Besmir Bitraku, an actor with Albania’s National Theater, recently made his debut as a director with the darkly comic play Festen. He talks to Flamur Dardeshi about his motivations for staging this play and the challenges of making theater in Albania.
Festen, the final production in the current artistic season of the National Theater of Albania, is a stage adaptation of Thomas Vinterberg’s 1998 Danish film of the same name by the English playwright David Eldridge. Besmir Bitraku’s production puts the audience on stage together with the actors in a tense drama about revelations of sexual abuse by a family patriarch during his birthday celebrations.
Flamur Dardeshi: Your production of Festen was a success. Why did you choose this particular play?
Besmir Bitraku: Personally, I don’t consider the size of the audience to be a sign of a successful show. Some shows have an audience that is so large, they even add extra chairs. They are a success in tickets but not necessarily an artistic success. If we [look at] it this way, Festen was a success, since I only had 100 seats and they were all filled two weeks in advance. But I believe that the play was also an artistic success because it got you thinking. It was successful because people kept talking about it after the performance ended. That play has pushed people to reflect a little more deeply.
Rather than simply describing a history of abuse by the father of the children, the play aims to answer the questions of how this event [came to pass] and how things came to this point. We only respond when such events take place in front of our eyes and rarely stop to reflect upon them as a culture. [Even though] these phenomena frequently occur [in Albania] as well.
Flamur Dardeshi: Even though television deals with these topics, it was weird to see something similar in a theater. Can, and should, theater help society deal with these issues?
Besmir Bitraku: There is undoubtedly a lack of focus on these topics [in theatre]. These days comedy has largely taken over, primarily because it draws in more spectators since the artists’ financial situations are poor and the theater must be filled. I’m specifically referring to private shows here. In an effort to fill the theater, the artists often strive to perform plays that attract [larger audiences], regardless of quality.
Public shows should undoubtedly address social issues much more; they have made some attempts [in this respect], but they have tended to focus more on politics and, in general, the psychological condition of the individual rather than more specific societal issues. This piece had been circulating in the hands of many directors for some time, before [director] Altin Basha gave it to me.
Flamur Dardeshi: Did he give it to you to read it or to stage it?
Besmir Bitraku: He gave it to me and told me to read it. He was planning to put it on stage himself when he gave it to me. My desire to stage the play the way I believe a play should be staged caught me up in its momentum, and I succeeded in doing so. Many were sceptical about the subject matter because they believed people wouldn’t get it. However, people did understand it – and people reacted to it.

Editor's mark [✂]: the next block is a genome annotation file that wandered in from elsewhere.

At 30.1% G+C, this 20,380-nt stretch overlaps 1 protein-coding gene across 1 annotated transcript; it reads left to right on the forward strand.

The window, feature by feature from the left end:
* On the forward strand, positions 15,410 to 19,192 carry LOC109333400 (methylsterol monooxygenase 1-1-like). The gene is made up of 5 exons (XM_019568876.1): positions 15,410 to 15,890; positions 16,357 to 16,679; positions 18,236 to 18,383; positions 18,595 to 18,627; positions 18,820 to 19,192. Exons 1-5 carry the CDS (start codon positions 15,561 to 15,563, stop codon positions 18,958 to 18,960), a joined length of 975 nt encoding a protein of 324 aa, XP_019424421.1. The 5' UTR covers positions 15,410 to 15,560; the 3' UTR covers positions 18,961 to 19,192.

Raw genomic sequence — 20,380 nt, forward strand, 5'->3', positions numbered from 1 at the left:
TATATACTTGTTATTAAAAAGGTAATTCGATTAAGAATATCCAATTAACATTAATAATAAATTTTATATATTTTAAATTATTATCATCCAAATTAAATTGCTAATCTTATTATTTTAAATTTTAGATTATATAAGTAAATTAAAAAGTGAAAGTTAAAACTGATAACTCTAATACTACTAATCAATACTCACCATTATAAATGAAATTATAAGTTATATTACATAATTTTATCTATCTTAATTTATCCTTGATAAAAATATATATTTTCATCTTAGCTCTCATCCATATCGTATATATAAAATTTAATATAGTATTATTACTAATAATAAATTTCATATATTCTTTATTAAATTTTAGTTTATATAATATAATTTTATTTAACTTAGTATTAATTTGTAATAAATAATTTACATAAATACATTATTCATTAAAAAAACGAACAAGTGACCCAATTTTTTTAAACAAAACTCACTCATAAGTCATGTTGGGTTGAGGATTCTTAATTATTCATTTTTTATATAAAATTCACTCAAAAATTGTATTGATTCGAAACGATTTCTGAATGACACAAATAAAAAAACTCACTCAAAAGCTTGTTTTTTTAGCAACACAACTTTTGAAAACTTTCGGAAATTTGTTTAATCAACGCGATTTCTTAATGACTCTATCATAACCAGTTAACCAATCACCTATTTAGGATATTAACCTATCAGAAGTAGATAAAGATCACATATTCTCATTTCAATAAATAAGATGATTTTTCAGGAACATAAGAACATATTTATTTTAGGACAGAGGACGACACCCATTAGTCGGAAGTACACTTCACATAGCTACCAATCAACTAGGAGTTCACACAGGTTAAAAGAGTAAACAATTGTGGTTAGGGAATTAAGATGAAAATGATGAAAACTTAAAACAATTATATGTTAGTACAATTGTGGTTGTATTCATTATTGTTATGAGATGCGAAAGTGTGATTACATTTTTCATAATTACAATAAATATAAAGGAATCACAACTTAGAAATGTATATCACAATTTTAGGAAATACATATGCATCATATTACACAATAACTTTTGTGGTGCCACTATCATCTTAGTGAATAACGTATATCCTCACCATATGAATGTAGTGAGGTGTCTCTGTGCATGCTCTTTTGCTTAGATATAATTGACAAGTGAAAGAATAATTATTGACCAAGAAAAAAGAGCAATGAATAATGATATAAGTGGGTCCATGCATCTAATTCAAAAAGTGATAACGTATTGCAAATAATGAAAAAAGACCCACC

Flamur Dardeshi: What was it like to make the transition from an actor to a director? Do you have more opportunity to express yourself as a director than as an actor?
Besmir Bitraku: To be completely honest, since I also handled the production myself and it is a really demanding work, it was quite challenging for me. However, because it was more enjoyable for me than acting, I completed it with greater love. I endured some difficulty while organizing everything, but once I did, a natural flow began. Having everyone there was a very great experience. Now, as a result of this, I believe I am a better actor. It certainly arrived when it needed to. I think my artistic development has matured after this experience. It arrived precisely [at the right] time.
Flamur Dardeshi: The national theater and the experimental theater are housed in a modestly sized structure with only two halls. It frequently happens that two totally different plays are performed on the same night. Is this limited space insufficient?
Besmir Bitraku: I don’t truly see this as a problem. People have both options, and they can choose. It is better to have as much variety as possible.
Nothing is appreciated here, yet nothing is decried either. If you put on a quality theatrical production here, I can assure you that no one will come and request that you stage another play. You have to start again every time you do something. I [have to] find the strength to start again from scratch. Nobody has any control over this.
I have come to the conclusion that everyone must continue to fight his small battle from his small trench. I do theater because I can’t picture my life any other way. I have my own business and I do other things for a living and while I would like to have more time to devote exclusively to the theater, there isn’t another way around it.
In the future, I would really like to stage a play about an honest politician in Albania. If only I had a writer to do this for me. Some things require external change in order to be transformed. Making people aware that there are other hues in the universe besides black and white would be interesting.
Flamur Dardeshi: What role should theater play in our society? Art Turbina is somewhat outside of the heart of the city, as well as in the general discourse.